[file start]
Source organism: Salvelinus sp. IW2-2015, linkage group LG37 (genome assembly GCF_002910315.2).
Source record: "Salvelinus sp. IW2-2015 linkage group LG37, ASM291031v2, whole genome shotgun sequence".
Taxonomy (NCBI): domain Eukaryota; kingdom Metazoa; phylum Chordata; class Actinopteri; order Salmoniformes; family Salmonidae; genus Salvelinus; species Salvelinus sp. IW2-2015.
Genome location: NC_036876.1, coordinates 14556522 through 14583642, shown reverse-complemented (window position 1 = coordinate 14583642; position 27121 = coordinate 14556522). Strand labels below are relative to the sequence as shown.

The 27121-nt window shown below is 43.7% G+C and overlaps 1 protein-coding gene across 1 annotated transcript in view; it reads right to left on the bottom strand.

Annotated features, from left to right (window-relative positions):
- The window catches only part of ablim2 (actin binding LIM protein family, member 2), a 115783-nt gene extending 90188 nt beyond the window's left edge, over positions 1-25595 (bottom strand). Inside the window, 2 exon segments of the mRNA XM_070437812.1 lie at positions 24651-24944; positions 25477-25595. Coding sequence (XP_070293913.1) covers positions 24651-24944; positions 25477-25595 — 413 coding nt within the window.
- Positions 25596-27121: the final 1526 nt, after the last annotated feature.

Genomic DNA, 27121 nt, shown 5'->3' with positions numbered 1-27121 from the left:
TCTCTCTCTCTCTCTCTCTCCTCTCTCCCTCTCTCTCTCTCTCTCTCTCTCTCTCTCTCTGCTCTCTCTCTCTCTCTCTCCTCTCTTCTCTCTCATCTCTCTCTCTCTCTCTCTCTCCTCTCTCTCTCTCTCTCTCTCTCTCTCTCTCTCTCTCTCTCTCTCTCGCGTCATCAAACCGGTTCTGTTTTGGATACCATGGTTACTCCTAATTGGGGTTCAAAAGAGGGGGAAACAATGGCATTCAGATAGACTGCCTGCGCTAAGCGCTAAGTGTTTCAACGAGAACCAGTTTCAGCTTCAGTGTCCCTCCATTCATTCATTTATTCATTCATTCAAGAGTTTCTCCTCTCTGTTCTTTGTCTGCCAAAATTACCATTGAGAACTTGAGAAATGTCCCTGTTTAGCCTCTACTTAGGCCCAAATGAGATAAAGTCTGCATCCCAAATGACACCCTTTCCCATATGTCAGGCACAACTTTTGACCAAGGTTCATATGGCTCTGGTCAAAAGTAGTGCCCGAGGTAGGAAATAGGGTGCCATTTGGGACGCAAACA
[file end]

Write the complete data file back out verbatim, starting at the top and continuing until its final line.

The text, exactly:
Source organism: Salvelinus sp. IW2-2015, linkage group LG37 (genome assembly GCF_002910315.2).
Source record: "Salvelinus sp. IW2-2015 linkage group LG37, ASM291031v2, whole genome shotgun sequence".
Taxonomy (NCBI): domain Eukaryota; kingdom Metazoa; phylum Chordata; class Actinopteri; order Salmoniformes; family Salmonidae; genus Salvelinus; species Salvelinus sp. IW2-2015.
Genome location: NC_036876.1, coordinates 14556522 through 14583642, shown reverse-complemented (window position 1 = coordinate 14583642; position 27121 = coordinate 14556522). Strand labels below are relative to the sequence as shown.

The 27121-nt window shown below is 43.7% G+C and overlaps 1 protein-coding gene across 1 annotated transcript in view; it reads right to left on the bottom strand.

Annotated features, from left to right (window-relative positions):
- The window catches only part of ablim2 (actin binding LIM protein family, member 2), a 115783-nt gene extending 90188 nt beyond the window's left edge, over positions 1-25595 (bottom strand). Inside the window, 2 exon segments of the mRNA XM_070437812.1 lie at positions 24651-24944; positions 25477-25595. Coding sequence (XP_070293913.1) covers positions 24651-24944; positions 25477-25595 — 413 coding nt within the window.
- Positions 25596-27121: the final 1526 nt, after the last annotated feature.

Genomic DNA, 27121 nt, shown 5'->3' with positions numbered 1-27121 from the left:
TCTCTCTCTCTCTCTCTCTCCTCTCTCCCTCTCTCTCTCTCTCTCTCTCTCTCTCTCTCTGCTCTCTCTCTCTCTCTCTCCTCTCTTCTCTCTCATCTCTCTCTCTCTCTCTCTCTCCTCTCTCTCTCTCTCTCTCTCTCTCTCTCTCTCTCTCTCTCTCTCTCGCGTCATCAAACCGGTTCTGTTTTGGATACCATGGTTACTCCTAATTGGGGTTCAAAAGAGGGGGAAACAATGGCATTCAGATAGACTGCCTGCGCTAAGCGCTAAGTGTTTCAACGAGAACCAGTTTCAGCTTCAGTGTCCCTCCATTCATTCATTTATTCATTCATTCAAGAGTTTCTCCTCTCTGTTCTTTGTCTGCCAAAATTACCATTGAGAACTTGAGAAATGTCCCTGTTTAGCCTCTACTTAGGCCCAAATGAGATAAAGTCTGCATCCCAAATGACACCCTTTCCCATATGTCAGGCACAACTTTTGACCAAGGTTCATATGGCTCTGGTCAAAAGTAGTGCCCGAGGTAGGAAATAGGGTGCCATTTGGGACGCAAACA